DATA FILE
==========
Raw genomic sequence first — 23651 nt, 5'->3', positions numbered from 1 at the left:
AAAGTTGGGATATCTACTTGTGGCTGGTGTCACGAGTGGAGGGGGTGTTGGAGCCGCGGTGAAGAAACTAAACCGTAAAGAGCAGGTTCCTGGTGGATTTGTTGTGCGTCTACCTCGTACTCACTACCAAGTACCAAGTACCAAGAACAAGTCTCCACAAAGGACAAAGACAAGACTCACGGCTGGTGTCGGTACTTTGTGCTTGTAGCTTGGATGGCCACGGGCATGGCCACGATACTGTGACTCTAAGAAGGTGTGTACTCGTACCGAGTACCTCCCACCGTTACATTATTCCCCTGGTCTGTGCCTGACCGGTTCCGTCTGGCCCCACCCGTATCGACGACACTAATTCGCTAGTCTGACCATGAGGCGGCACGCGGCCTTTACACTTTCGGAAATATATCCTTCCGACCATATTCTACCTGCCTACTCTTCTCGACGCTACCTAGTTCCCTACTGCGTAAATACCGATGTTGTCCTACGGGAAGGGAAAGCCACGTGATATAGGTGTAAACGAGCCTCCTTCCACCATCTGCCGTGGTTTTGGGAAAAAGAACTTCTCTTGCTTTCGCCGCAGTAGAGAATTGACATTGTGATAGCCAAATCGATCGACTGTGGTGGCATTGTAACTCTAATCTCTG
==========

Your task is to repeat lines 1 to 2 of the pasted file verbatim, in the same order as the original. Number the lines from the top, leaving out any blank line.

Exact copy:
Raw genomic sequence first — 23651 nt, 5'->3', positions numbered from 1 at the left:
AAAGTTGGGATATCTACTTGTGGCTGGTGTCACGAGTGGAGGGGGTGTTGGAGCCGCGGTGAAGAAACTAAACCGTAAAGAGCAGGTTCCTGGTGGATTTGTTGTGCGTCTACCTCGTACTCACTACCAAGTACCAAGTACCAAGAACAAGTCTCCACAAAGGACAAAGACAAGACTCACGGCTGGTGTCGGTACTTTGTGCTTGTAGCTTGGATGGCCACGGGCATGGCCACGATACTGTGACTCTAAGAAGGTGTGTACTCGTACCGAGTACCTCCCACCGTTACATTATTCCCCTGGTCTGTGCCTGACCGGTTCCGTCTGGCCCCACCCGTATCGACGACACTAATTCGCTAGTCTGACCATGAGGCGGCACGCGGCCTTTACACTTTCGGAAATATATCCTTCCGACCATATTCTACCTGCCTACTCTTCTCGACGCTACCTAGTTCCCTACTGCGTAAATACCGATGTTGTCCTACGGGAAGGGAAAGCCACGTGATATAGGTGTAAACGAGCCTCCTTCCACCATCTGCCGTGGTTTTGGGAAAAAGAACTTCTCTTGCTTTCGCCGCAGTAGAGAATTGACATTGTGATAGCCAAATCGATCGACTGTGGTGGCATTGTAACTCTAATCTCTG